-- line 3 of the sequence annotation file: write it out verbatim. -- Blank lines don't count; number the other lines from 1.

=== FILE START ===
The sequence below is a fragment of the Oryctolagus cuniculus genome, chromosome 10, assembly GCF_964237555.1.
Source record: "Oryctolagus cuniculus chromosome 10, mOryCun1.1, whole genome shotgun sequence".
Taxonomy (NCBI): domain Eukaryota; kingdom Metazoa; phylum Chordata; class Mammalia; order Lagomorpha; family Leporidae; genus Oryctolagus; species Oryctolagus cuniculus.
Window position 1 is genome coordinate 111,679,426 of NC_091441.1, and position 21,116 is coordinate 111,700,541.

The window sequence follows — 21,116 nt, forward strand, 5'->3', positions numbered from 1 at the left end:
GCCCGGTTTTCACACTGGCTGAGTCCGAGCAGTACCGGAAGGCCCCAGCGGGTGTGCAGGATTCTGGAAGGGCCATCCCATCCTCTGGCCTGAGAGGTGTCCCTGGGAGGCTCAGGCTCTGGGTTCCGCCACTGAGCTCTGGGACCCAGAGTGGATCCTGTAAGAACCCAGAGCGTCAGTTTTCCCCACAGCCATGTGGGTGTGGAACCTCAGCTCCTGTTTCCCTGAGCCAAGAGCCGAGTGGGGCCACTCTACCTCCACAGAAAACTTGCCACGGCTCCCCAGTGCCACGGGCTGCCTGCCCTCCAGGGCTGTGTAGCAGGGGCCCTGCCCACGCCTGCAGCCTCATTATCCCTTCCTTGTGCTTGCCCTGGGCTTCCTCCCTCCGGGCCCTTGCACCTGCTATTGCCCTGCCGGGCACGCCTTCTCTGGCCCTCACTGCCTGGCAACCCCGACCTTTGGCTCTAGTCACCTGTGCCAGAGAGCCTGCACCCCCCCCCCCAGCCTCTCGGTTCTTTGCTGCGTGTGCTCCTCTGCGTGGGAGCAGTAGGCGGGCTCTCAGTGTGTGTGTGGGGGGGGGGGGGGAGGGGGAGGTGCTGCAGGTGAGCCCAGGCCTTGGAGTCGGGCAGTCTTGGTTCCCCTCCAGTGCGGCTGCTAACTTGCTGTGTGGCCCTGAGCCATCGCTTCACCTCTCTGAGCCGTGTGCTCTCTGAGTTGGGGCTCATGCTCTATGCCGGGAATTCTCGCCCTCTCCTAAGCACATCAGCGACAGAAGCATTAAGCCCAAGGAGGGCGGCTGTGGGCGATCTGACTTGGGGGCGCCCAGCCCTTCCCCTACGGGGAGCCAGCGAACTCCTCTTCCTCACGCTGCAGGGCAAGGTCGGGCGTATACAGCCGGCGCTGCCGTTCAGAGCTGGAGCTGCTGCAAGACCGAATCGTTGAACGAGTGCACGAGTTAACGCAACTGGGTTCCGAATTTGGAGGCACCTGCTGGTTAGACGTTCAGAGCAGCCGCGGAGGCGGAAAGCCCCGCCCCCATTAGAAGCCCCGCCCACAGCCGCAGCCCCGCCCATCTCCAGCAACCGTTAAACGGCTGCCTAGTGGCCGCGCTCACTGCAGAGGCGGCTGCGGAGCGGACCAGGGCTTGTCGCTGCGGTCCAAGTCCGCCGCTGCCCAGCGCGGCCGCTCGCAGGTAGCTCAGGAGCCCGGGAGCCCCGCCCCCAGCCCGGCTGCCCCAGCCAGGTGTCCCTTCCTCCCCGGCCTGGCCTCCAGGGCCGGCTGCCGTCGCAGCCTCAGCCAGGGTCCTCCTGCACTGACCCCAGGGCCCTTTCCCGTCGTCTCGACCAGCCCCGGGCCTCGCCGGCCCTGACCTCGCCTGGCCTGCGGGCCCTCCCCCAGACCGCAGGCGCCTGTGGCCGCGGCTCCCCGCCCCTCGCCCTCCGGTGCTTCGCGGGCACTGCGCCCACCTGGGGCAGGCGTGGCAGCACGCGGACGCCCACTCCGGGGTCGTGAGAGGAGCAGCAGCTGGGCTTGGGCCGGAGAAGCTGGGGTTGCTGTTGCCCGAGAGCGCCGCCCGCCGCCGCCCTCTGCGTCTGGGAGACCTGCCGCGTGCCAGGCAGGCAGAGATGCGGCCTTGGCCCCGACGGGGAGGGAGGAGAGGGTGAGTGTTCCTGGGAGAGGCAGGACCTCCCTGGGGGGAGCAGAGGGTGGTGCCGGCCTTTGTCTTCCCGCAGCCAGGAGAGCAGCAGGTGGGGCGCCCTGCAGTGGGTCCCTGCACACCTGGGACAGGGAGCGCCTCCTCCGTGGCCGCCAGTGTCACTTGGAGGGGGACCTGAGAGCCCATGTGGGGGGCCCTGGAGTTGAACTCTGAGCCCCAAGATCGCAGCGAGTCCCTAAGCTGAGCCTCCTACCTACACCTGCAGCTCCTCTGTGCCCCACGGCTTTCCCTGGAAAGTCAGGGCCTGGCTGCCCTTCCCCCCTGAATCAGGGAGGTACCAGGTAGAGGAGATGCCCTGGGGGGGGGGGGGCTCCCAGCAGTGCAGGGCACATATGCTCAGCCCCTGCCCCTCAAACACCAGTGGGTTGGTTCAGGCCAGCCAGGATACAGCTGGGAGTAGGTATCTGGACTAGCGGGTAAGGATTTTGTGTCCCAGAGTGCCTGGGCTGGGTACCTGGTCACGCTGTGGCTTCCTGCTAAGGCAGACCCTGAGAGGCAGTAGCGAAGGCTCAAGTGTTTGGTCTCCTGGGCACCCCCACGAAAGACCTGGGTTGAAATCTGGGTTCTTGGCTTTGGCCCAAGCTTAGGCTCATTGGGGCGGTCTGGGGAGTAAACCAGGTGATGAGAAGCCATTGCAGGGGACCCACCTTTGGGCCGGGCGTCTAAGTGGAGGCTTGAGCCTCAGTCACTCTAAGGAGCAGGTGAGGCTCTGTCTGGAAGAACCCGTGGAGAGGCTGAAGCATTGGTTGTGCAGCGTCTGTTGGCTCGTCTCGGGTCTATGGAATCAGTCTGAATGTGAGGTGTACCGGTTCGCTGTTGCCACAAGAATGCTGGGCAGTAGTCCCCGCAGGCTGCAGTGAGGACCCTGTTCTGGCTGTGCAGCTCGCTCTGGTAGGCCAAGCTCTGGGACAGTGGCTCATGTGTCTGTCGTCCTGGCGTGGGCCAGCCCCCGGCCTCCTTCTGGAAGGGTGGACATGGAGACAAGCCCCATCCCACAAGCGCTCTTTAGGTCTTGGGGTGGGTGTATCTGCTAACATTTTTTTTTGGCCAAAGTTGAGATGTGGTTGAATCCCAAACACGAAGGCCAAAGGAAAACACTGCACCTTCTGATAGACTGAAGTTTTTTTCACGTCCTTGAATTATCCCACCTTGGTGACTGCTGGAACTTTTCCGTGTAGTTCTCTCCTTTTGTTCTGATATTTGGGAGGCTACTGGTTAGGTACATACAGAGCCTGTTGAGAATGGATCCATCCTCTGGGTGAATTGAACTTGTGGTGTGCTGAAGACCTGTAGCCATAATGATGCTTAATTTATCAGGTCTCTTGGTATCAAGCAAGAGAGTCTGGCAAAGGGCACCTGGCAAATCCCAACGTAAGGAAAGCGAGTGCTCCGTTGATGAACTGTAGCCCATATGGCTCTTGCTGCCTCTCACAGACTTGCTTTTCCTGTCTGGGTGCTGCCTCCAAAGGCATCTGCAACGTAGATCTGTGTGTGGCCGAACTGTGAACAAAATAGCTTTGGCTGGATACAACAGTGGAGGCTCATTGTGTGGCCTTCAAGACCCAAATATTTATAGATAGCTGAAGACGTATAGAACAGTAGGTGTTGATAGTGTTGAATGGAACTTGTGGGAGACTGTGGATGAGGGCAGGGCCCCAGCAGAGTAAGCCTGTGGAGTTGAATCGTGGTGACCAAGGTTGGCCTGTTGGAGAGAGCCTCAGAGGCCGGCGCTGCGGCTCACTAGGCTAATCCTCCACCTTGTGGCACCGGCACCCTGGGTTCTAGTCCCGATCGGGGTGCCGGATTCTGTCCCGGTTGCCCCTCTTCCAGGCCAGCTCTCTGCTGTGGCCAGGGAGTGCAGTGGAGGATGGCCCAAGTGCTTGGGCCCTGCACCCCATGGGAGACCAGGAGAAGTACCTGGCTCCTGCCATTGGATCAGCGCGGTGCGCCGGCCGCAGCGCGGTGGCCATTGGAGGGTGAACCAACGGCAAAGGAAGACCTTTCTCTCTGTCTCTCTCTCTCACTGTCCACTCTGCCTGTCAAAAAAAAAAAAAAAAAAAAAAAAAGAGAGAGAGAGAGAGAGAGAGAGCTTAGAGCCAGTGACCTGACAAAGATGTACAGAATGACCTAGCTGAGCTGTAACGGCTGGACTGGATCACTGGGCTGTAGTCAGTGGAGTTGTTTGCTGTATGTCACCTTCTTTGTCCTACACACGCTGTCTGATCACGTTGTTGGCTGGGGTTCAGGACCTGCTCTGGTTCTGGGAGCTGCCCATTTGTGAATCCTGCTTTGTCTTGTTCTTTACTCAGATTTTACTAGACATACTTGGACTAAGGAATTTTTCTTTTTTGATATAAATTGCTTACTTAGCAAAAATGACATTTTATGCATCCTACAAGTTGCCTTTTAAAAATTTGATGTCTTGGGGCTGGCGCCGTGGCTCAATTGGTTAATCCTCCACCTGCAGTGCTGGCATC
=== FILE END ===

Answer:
Taxonomy (NCBI): domain Eukaryota; kingdom Metazoa; phylum Chordata; class Mammalia; order Lagomorpha; family Leporidae; genus Oryctolagus; species Oryctolagus cuniculus.